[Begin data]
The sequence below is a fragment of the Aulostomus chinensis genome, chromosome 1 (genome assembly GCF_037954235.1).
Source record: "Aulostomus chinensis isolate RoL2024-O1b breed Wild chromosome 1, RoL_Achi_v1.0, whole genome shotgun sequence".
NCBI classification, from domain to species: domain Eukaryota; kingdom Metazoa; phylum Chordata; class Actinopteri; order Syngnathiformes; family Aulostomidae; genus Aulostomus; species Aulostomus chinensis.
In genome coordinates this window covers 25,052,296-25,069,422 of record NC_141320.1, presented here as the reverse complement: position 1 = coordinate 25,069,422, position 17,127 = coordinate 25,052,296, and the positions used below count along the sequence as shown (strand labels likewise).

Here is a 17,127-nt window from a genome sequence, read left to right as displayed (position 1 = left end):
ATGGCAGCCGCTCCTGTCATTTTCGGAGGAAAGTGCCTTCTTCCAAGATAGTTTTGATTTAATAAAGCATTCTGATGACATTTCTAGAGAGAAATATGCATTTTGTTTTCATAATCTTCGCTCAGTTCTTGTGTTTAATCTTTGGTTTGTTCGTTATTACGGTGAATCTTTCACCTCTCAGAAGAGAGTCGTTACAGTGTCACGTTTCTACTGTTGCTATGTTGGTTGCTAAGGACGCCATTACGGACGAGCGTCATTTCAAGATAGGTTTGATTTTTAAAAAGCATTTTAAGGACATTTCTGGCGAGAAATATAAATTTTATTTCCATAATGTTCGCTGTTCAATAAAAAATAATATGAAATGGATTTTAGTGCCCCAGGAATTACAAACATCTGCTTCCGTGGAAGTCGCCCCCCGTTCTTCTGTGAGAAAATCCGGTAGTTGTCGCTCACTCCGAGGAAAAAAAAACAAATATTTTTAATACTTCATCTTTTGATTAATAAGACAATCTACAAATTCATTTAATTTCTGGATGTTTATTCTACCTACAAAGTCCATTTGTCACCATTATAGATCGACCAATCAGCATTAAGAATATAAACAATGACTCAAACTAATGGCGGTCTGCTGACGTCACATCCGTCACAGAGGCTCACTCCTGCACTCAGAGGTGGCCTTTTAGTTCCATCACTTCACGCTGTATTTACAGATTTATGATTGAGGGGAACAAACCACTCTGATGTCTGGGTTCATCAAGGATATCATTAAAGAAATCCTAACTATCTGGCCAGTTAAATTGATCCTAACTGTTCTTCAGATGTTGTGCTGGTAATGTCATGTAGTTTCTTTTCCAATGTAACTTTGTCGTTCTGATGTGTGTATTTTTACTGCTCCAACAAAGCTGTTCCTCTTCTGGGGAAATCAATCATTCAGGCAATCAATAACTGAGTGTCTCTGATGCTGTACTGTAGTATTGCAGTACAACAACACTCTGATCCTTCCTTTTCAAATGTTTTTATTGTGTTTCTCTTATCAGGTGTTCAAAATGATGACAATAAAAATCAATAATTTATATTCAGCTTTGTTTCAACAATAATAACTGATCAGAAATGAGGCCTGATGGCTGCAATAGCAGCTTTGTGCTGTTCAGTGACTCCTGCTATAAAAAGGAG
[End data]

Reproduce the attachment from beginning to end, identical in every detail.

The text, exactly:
The sequence below is a fragment of the Aulostomus chinensis genome, chromosome 1 (genome assembly GCF_037954235.1).
Source record: "Aulostomus chinensis isolate RoL2024-O1b breed Wild chromosome 1, RoL_Achi_v1.0, whole genome shotgun sequence".
NCBI classification, from domain to species: domain Eukaryota; kingdom Metazoa; phylum Chordata; class Actinopteri; order Syngnathiformes; family Aulostomidae; genus Aulostomus; species Aulostomus chinensis.
In genome coordinates this window covers 25,052,296-25,069,422 of record NC_141320.1, presented here as the reverse complement: position 1 = coordinate 25,069,422, position 17,127 = coordinate 25,052,296, and the positions used below count along the sequence as shown (strand labels likewise).

Here is a 17,127-nt window from a genome sequence, read left to right as displayed (position 1 = left end):
ATGGCAGCCGCTCCTGTCATTTTCGGAGGAAAGTGCCTTCTTCCAAGATAGTTTTGATTTAATAAAGCATTCTGATGACATTTCTAGAGAGAAATATGCATTTTGTTTTCATAATCTTCGCTCAGTTCTTGTGTTTAATCTTTGGTTTGTTCGTTATTACGGTGAATCTTTCACCTCTCAGAAGAGAGTCGTTACAGTGTCACGTTTCTACTGTTGCTATGTTGGTTGCTAAGGACGCCATTACGGACGAGCGTCATTTCAAGATAGGTTTGATTTTTAAAAAGCATTTTAAGGACATTTCTGGCGAGAAATATAAATTTTATTTCCATAATGTTCGCTGTTCAATAAAAAATAATATGAAATGGATTTTAGTGCCCCAGGAATTACAAACATCTGCTTCCGTGGAAGTCGCCCCCCGTTCTTCTGTGAGAAAATCCGGTAGTTGTCGCTCACTCCGAGGAAAAAAAAACAAATATTTTTAATACTTCATCTTTTGATTAATAAGACAATCTACAAATTCATTTAATTTCTGGATGTTTATTCTACCTACAAAGTCCATTTGTCACCATTATAGATCGACCAATCAGCATTAAGAATATAAACAATGACTCAAACTAATGGCGGTCTGCTGACGTCACATCCGTCACAGAGGCTCACTCCTGCACTCAGAGGTGGCCTTTTAGTTCCATCACTTCACGCTGTATTTACAGATTTATGATTGAGGGGAACAAACCACTCTGATGTCTGGGTTCATCAAGGATATCATTAAAGAAATCCTAACTATCTGGCCAGTTAAATTGATCCTAACTGTTCTTCAGATGTTGTGCTGGTAATGTCATGTAGTTTCTTTTCCAATGTAACTTTGTCGTTCTGATGTGTGTATTTTTACTGCTCCAACAAAGCTGTTCCTCTTCTGGGGAAATCAATCATTCAGGCAATCAATAACTGAGTGTCTCTGATGCTGTACTGTAGTATTGCAGTACAACAACACTCTGATCCTTCCTTTTCAAATGTTTTTATTGTGTTTCTCTTATCAGGTGTTCAAAATGATGACAATAAAAATCAATAATTTATATTCAGCTTTGTTTCAACAATAATAACTGATCAGAAATGAGGCCTGATGGCTGCAATAGCAGCTTTGTGCTGTTCAGTGACTCCTGCTATAAAAAGGAG